There were no confirmations or announcements about the coaching staff at yesterday’s introductory press conference for new manager David Ross, but it’s been a fair bet that there would be at least some turnover.
Among other spots, it has seemed like the bench coach gig – the manager’s number two – might be ripe for change, not so much because Mark Loretta did anything wrong in his year with Joe Maddon, but rather because a rookie manager might be best paired with a different kind of bench coach.
Sure enough, while stopping short of saying the Cubs would definitely be making a change at the spot, President Theo Epstein strongly suggested it.
‘‘Either as bench coach or somewhere on the staff, I think it’s important, given David’s lack of experience managing, to have someone who’s either managed or been a bench coach and can stay a step ahead of him early on over the course of the game as he grows into the job,’’ Epstein told the Sun-Times. ‘‘That would make a lot of sense.’’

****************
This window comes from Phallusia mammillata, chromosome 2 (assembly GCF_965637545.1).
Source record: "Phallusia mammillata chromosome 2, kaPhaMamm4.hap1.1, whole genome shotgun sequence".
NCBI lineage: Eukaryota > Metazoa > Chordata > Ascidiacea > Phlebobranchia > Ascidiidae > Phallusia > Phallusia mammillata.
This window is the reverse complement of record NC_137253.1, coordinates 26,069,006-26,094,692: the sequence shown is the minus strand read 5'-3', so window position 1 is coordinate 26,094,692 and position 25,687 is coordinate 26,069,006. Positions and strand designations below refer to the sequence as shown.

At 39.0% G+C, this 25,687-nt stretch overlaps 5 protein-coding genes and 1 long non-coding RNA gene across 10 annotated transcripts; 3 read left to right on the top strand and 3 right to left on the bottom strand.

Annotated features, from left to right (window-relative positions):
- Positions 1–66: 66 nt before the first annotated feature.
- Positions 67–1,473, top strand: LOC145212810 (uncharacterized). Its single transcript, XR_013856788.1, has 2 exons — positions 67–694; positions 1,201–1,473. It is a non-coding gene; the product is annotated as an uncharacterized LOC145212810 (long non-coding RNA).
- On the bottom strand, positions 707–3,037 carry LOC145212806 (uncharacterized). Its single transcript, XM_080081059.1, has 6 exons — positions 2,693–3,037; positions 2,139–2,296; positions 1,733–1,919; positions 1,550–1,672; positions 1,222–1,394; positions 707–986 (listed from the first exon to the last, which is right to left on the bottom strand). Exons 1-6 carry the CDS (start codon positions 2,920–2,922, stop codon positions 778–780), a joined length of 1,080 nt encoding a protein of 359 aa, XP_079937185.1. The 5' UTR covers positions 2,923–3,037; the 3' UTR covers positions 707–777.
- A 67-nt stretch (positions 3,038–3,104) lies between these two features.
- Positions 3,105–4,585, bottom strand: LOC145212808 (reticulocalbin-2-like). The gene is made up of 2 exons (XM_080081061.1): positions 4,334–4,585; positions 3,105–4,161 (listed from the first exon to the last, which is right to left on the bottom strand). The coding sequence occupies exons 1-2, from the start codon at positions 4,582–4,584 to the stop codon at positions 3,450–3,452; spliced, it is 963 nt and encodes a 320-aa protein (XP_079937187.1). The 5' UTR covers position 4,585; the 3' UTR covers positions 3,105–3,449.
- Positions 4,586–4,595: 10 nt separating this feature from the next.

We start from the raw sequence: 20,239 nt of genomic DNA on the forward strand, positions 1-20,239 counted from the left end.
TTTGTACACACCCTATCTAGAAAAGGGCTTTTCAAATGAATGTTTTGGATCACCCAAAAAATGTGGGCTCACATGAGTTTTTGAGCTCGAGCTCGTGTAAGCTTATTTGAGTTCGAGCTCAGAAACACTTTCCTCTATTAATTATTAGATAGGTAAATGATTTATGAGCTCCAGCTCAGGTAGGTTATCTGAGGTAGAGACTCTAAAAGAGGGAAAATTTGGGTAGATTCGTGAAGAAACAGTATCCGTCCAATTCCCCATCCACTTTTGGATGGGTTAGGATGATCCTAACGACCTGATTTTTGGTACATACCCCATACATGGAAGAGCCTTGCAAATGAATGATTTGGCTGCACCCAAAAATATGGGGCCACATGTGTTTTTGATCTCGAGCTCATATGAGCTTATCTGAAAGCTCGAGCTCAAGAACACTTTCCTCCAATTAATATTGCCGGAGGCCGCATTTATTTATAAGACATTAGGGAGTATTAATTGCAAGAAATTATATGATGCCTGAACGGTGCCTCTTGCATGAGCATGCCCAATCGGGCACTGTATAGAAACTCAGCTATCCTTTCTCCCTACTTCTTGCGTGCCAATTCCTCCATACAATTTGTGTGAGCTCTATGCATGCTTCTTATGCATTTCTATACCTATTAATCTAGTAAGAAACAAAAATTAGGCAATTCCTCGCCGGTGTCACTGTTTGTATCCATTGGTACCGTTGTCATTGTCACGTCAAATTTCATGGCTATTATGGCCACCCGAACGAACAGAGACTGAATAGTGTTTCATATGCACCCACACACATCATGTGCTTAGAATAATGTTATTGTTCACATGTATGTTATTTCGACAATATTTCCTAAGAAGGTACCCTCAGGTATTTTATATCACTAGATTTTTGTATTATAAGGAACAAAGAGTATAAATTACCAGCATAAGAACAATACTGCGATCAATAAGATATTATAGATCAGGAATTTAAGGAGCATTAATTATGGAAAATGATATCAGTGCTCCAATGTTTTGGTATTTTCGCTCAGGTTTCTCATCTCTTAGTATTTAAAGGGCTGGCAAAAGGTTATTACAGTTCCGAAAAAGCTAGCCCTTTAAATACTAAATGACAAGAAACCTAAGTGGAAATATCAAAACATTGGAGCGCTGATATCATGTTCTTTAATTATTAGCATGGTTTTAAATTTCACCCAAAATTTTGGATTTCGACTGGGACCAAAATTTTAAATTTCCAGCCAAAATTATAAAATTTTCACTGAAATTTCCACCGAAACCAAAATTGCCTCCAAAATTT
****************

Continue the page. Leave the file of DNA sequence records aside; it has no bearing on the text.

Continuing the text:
Obviously Epstein isn’t saying it has to be the bench coach, but given the nature of the role and its proximity to managing the game, you’d think that would be the most obvious spot for an experienced former manager, ideally.
That squares with things that Ross, himself, said about wanting his bench coach to be a “step ahead” of him until he really gets that “feel” as a manager.
You don’t know what you don’t know, and the benefit of having an experienced former manager in that bench coach role is that he can be quite an in-game asset to Ross, without necessarily stepping on Ross’s leadership toes in the clubhouse. Nobody expects Ross to be a perfect in-game manager from the jump, so why not help set him up for success on that side of things? And obviously, having another experienced voice in the clubhouse could be a benefit, too.
An early name I reckon you’ll hear folks speculating about? Former Red Sox manager John Farrell has family connections to the Cubs’ organization (all three of his sons have been in the organization either as players, scouts, or execs), was a pitching coach with the Red Sox when the Cubs’ front office was there, and also was the manager in Boston when Ross was a player there. Currently, Farrell is a special assignment scout in the Reds’ organization.
There were rumors last year that Farrell could be considered for the Cubs’ pitching coach job, which ultimately went to Tommy Hottovy.